The latest issue of Music & Copyright is now available for subscribers to download. Here are some of the highlights.
US CRB affirms Phonorecords III rates but offers streaming services total cost and bundling gains
The long-running dispute between US rights holders and digital music streaming services over mechanical rates payable for the five years between 2018 and 2022 (Phonorecords III) is almost over. At the beginning of 2018, the Copyright Royalty Board (CRB) increased the overall percentage of revenue paid to songwriters by streaming services over the five years by 43.8% from 10.5% for the 2012–17 period (Phonorecords II). The rate was set to rise annually and would only reach 15.1% in 2022. However, Spotify, Amazon, Google, and Pandora appealed the ruling, and the rate increase was put on hold. Now, the CRB has confirmed that the rates will apply. Although the decision is a win for authors and publishers, the CRB decided not to change the total content cost (TCC) and bundle definitions and reverted back to the Phonorecords II levels.
Despite ongoing COVID-19 impact, broadcast and digital gains boost SGAE collections
Spanish authors’ society SGAE has published its annual accounts for 2021 after receiving approval from its membership at the June annual general meeting. Total collections were up for the first time since 2018. Although SGAE noted in its report that the COVID-19 pandemic continued to impact its results, most performance-based revenue streams returned to growth after suffering sharp falls in 2020. Broadcasting registered the biggest rise of all the main collection sources, with backdated receipts boosting the total. Digital income was up year-on-year, and there were notable gains for on-demand audio and video streaming. Distributions to SGAE members were flat, with domestic payments edging up and monies sent overseas falling. SGAE signed four new representation agreements in 2021. The Spanish society now manages the repertoire of 173 collective management organizations in around 180 countries.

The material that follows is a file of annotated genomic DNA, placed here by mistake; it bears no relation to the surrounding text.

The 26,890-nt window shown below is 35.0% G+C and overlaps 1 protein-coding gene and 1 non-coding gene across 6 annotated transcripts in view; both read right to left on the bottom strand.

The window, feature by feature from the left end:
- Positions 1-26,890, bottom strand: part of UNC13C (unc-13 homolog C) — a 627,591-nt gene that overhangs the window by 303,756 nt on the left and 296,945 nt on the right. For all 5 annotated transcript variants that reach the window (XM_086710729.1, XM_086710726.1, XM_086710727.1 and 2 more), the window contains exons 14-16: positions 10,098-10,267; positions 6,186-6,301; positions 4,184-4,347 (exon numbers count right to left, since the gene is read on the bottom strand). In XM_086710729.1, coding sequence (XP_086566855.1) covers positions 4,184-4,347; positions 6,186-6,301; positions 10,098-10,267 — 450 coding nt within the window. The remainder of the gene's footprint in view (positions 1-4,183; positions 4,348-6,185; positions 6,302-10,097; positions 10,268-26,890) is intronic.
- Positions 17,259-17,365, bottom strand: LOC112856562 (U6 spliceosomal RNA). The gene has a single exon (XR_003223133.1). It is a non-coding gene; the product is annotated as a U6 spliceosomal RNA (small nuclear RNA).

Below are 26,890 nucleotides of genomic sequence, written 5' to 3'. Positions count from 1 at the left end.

Brands push deeper into music, and now metaverse marketing beckons
Suddenly, leading brands seem to be in the business of releasing albums, with Pokémon and Mastercard making great play of their new recorded-music offerings as part of wider marketing campaigns. Pokémon looks to have cut through with its drop—it’s too soon to assess Mastercard’s album performance—and that may well spur the release of further branded musical offerings. Also, there’s more music industry appetite to work with brands to further monetize content. UMG’s partnerships unit has just launched the UMusic Media Network, offering music for brands to work with, following a similar service rollout from indie distributor UnitedMasters that has already attracted big-hitter Diageo. And while music-brand alliances have long been many and varied, the metaverse is as yet unchartered territory for such partnerships. IHeartMedia clearly believes that’s the case, while WMG really ought to leverage its early-mover position in the virtual world and bring brands onboard.
UK country report
In addition to the usual set of music industry statistics and news briefs, the latest issue of Music & Copyright includes a detailed UK music industry report. The UK is the world’s third-largest recorded-music market. Earlier this year, the IFPI said the country maintained its global ranking despite a strong performance by fourth-placed Germany. In common with many other developed markets around the world that suffered from the impact of the COVID-19 global pandemic, certain sectors of the UK music industry were badly affected. Live music is only now beginning to recover after an 18-month hiatus, while performance-based rights collections took a hit but are now bouncing back. Recorded-music sales held up well, with higher revenue from streaming and vinyl offsetting performance rights and synchronization declines. Last year saw recorded-music trade sales benefit from rising sales of all formats apart from downloads. Furthermore, performance rights and synchronization returned to growth. Digital now generates close to 70% of recorded-music trade sales. UMG maintained its distribution lead over second-placed SME.
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